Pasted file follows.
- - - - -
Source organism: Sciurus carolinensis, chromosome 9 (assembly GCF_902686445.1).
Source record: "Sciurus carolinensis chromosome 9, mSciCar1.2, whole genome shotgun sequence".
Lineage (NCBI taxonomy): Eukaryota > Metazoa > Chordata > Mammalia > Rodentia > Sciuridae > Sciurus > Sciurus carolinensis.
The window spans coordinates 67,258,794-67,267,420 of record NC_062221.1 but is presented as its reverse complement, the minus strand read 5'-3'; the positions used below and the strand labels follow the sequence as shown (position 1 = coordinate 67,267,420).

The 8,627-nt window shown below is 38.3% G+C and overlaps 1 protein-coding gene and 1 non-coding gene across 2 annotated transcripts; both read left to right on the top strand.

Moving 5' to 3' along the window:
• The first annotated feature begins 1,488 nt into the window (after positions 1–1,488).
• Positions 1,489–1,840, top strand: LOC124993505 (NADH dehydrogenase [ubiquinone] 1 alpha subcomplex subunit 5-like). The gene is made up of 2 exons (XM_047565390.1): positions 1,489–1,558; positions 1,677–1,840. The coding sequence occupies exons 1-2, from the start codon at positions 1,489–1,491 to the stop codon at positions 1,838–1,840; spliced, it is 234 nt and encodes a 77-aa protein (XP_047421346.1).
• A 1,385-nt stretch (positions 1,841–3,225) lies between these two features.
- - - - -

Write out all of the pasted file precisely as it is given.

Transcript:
Source organism: Sciurus carolinensis, chromosome 9 (assembly GCF_902686445.1).
Source record: "Sciurus carolinensis chromosome 9, mSciCar1.2, whole genome shotgun sequence".
Lineage (NCBI taxonomy): Eukaryota > Metazoa > Chordata > Mammalia > Rodentia > Sciuridae > Sciurus > Sciurus carolinensis.
The window spans coordinates 67,258,794-67,267,420 of record NC_062221.1 but is presented as its reverse complement, the minus strand read 5'-3'; the positions used below and the strand labels follow the sequence as shown (position 1 = coordinate 67,267,420).

The 8,627-nt window shown below is 38.3% G+C and overlaps 1 protein-coding gene and 1 non-coding gene across 2 annotated transcripts; both read left to right on the top strand.

Moving 5' to 3' along the window:
• The first annotated feature begins 1,488 nt into the window (after positions 1–1,488).
• Positions 1,489–1,840, top strand: LOC124993505 (NADH dehydrogenase [ubiquinone] 1 alpha subcomplex subunit 5-like). The gene is made up of 2 exons (XM_047565390.1): positions 1,489–1,558; positions 1,677–1,840. The coding sequence occupies exons 1-2, from the start codon at positions 1,489–1,491 to the stop codon at positions 1,838–1,840; spliced, it is 234 nt and encodes a 77-aa protein (XP_047421346.1).
• A 1,385-nt stretch (positions 1,841–3,225) lies between these two features.